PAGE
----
In this article, I briefly describe the response of T cells to the protozoal parasites Toxoplasma and Herpes virus.
The immune response to pathogens can be visualized in vivo by powerful imaging techniques. Toxoplasmosis is a disease caused by protozoal parasite Toxoplasma gondii, a pathogen transmitted from cats to humans through feces. It often produces an asymptomatic infection. The pathogen can harm the fetus of a pregnant woman.
Infection with Toxoplasma
The protozoal parasite Toxoplasma gondii (Toxo) is a common parasite that can infect all warm-blooded animals. It has three infectious stages, i.e., cysts, oocysts, and tachyzoites, which infect different tissues, including the brain.
A person can be affected with Toxo by consuming raw meat, soil, or litter exposed to feces from infected cats. The infection caused by the parasite is not life-threatening. However, tachyzoites, the actively dividing form of the parasite, can move to the brain or developing fetuses, causing damage.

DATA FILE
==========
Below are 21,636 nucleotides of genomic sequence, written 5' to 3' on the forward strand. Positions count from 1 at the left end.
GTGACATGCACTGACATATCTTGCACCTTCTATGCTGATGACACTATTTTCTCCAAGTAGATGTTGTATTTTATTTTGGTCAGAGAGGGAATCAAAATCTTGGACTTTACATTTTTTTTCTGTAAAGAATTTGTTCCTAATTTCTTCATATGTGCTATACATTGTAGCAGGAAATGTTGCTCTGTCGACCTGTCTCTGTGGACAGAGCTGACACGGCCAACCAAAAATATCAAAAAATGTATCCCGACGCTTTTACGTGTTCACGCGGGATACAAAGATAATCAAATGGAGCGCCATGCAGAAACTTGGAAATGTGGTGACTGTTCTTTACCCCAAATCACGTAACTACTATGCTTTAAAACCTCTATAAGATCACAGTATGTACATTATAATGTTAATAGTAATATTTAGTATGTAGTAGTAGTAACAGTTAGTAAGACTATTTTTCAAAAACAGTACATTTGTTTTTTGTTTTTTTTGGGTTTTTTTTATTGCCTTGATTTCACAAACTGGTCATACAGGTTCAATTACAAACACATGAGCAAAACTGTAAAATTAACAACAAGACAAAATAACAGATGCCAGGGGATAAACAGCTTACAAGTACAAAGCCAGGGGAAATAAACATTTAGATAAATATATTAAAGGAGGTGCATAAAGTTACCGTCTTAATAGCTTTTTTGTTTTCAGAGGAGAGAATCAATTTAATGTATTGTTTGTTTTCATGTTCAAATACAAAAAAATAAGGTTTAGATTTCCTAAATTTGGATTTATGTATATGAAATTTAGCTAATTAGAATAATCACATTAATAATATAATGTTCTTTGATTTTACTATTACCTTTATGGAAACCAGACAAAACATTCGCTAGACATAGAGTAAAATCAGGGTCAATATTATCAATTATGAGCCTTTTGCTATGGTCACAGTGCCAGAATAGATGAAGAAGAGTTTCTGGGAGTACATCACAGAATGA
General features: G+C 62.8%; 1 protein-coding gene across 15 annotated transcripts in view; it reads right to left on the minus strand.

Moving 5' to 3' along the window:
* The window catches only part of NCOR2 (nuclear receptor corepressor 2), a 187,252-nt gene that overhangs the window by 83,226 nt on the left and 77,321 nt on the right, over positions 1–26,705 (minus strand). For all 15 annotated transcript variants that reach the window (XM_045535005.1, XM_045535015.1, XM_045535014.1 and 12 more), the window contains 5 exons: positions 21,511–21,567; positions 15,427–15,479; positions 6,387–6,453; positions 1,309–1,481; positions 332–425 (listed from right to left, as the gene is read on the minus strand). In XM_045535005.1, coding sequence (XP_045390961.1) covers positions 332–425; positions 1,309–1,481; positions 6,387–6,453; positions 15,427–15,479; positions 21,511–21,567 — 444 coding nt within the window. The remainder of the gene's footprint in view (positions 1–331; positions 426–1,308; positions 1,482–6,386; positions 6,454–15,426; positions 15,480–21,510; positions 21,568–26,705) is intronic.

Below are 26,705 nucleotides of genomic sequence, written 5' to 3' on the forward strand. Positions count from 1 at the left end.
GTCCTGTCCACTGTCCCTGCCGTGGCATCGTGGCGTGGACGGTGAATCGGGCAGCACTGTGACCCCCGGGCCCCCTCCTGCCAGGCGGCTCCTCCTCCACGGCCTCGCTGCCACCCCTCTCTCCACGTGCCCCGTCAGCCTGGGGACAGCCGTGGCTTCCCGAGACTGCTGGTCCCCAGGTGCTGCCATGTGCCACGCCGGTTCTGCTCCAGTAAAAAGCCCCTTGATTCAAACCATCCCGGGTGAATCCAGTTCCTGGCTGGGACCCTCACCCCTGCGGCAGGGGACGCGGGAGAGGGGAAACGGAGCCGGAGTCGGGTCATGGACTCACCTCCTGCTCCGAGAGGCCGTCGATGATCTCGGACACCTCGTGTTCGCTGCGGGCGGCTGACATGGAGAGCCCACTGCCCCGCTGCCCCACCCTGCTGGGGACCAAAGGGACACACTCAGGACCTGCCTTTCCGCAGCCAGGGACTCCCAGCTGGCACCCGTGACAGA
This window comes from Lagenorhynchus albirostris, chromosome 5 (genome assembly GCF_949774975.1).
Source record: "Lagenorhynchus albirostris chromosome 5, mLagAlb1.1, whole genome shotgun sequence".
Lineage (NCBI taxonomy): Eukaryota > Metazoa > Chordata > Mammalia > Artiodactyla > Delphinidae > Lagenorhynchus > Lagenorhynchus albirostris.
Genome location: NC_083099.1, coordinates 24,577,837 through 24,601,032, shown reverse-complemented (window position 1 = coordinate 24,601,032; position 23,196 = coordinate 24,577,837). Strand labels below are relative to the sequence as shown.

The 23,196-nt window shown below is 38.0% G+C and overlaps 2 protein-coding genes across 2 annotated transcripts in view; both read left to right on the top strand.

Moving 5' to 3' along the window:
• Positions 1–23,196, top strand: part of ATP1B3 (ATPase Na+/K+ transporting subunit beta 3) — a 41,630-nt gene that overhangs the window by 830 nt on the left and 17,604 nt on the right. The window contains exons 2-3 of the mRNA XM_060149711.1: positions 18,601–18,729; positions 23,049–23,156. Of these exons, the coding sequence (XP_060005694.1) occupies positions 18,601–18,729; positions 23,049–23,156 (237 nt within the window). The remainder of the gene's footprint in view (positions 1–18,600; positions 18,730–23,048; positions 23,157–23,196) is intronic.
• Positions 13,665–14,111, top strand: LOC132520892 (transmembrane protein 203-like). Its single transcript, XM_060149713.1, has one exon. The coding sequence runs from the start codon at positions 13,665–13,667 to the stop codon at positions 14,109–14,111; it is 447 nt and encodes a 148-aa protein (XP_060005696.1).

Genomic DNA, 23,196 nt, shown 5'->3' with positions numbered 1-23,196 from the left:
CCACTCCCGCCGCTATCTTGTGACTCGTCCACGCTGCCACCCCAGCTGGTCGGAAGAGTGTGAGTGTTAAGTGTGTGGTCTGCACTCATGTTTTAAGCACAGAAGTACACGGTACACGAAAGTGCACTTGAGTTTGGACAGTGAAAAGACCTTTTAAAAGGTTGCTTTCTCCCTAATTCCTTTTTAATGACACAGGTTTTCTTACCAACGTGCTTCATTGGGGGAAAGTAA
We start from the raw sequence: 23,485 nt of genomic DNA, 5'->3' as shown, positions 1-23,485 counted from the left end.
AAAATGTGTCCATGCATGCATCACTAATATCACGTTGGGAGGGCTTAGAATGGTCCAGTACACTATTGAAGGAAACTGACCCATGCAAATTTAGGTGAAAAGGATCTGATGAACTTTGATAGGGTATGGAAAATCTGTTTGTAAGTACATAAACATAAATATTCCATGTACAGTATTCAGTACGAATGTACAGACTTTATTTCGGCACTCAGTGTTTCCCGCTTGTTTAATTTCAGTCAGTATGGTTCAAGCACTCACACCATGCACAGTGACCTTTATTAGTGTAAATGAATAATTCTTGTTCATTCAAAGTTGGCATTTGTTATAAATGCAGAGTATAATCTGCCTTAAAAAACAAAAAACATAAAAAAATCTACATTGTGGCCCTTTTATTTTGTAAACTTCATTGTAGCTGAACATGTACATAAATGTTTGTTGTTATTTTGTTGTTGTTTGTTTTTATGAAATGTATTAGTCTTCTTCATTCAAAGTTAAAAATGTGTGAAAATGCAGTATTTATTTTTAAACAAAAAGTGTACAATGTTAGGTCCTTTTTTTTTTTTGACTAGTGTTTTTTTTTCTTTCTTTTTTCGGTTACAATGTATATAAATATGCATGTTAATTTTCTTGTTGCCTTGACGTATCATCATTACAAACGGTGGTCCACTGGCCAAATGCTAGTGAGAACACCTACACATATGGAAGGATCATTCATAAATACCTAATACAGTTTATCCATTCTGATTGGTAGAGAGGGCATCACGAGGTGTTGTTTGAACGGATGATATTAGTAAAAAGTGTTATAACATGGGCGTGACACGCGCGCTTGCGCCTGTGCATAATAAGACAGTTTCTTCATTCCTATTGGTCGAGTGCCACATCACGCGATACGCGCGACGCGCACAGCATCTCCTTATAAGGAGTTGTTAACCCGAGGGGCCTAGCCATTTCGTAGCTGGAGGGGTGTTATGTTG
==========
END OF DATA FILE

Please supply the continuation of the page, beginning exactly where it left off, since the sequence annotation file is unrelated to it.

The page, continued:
Being unknown about the presence of the parasite, a person bears it for a long period. Persons with a weakened immune system are attacked by Toxo tachyzoites, which infect the brain and eyes. A pregnant woman can also be attacked by the pathogen. It can cross the placenta and bring about disease in the fetus. It is because the fetus has an underdeveloped immune system.
Response of CD8+ T cells to the parasite
To give an immune response to Toxo, researchers cleverly modified the parasite to express an antigen that can be recognized by TCR-transgenic CD8+ T cells. As a result, they can be more easily traced.
The images of CD8+ T cells’ response to the infection of Toxoplasma in lymph nodes and the brain are developed by the Hunter laboratory. It shows that in the lymph node, antigen-specific CD8+ T cells give an agile response within 36 hours of an intravenous injection of T.gondii. Thus, they establish a thorough interaction with dendritic cells that have been antigen-exposed.
Surprisingly, researchers found a collection of responding CD8+ T cells and dendritic cells in the subcapsular sinus of the lymph node. It was assumed that this may be an active inflammation and effector cell activity in the lymph nodes.
The internal environment of the brain and lymph nodes is affected differently